Korean Immigrants in the United States

Report Author: 
Jie Zong & Jeanne Batalova
Original Date of Publication: 
2017 Feb

Koreans in the United States are considered to be one of the most successful immigrant groups due to their high socioeconomic standing. This report examines the demographics of the Korean immigrant population using Census, Department of Homeland Security and World Bank data. While Korean migration to the U.S. increased exponentially following the Immigration Act of 1965, which lifted previous restrictions on Asian migration, Korean immigration rates have leveled off recently due to improved economic conditions in South Korea. In fact, between 2010 and 2015, the Korean population in the U.S. decreased by 40,400 people. The data show that, although Korean immigrants had higher educational attainment than the overall foreign-born population, about 52 percent of Korean immigrants over the age of five were limited English proficient. Korean immigrants also had a lower labor force participation rate than both the foreign-born and U.S.-born population (lower workforce participation by Korean women partly explains this phenomenon). More than half of Korean immigrants occupy positions in management, business, science and the arts. Between 2010 and 2014, about 198,000 Korean immigrants were living in the U.S. without authorization. With the average annual income of the Korean immigrants ($62,000) being higher than that of the foreign-born ($51,000) and the U.S.-born ($56,000) populations, the U.S. stands to benefit from the economic contributions of Korean immigrants. (Sarah Purdy for The ILC Public Education Institute)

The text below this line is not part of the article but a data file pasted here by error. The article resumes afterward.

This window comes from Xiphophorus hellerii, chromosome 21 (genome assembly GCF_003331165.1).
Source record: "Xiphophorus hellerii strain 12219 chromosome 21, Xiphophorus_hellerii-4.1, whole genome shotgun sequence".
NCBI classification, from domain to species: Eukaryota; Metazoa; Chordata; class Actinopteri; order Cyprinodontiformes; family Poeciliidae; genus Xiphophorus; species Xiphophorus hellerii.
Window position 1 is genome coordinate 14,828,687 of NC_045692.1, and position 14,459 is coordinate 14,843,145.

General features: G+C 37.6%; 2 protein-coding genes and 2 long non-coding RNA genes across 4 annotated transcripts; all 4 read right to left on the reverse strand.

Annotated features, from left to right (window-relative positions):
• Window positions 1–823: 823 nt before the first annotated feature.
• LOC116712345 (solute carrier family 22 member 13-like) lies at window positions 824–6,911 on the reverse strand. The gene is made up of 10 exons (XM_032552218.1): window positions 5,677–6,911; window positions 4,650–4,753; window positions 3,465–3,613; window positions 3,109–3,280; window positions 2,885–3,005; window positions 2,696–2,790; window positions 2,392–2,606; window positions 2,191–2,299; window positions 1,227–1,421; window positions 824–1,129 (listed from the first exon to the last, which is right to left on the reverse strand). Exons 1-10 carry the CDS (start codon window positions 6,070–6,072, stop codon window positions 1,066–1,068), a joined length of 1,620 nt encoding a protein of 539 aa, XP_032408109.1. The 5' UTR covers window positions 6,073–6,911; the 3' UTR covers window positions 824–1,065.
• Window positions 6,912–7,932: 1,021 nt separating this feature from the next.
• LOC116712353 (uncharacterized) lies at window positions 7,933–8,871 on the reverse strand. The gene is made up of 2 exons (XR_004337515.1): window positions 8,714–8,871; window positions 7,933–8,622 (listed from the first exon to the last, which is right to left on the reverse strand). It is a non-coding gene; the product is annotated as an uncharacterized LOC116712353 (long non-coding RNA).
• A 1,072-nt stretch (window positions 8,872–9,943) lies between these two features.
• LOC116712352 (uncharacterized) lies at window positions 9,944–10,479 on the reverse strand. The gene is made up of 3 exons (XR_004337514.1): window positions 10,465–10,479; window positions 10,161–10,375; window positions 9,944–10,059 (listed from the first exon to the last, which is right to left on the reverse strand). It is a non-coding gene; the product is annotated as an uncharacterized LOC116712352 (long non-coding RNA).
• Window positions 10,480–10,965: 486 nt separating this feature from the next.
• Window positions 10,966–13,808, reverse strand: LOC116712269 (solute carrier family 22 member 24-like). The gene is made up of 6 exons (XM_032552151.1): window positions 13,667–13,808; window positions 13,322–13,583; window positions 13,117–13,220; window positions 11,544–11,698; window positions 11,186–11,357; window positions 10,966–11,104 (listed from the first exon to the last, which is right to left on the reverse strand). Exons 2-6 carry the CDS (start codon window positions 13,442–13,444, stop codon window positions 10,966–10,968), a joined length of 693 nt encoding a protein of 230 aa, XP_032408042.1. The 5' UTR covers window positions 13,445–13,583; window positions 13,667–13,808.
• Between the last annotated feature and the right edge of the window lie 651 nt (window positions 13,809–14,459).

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Zong, J. & Jeanne Batalova (2017). Korean Immigrants in the United States. Washington DC: The Migration Policy Institute. Available here:



Source Organization: 
Migration Policy Institute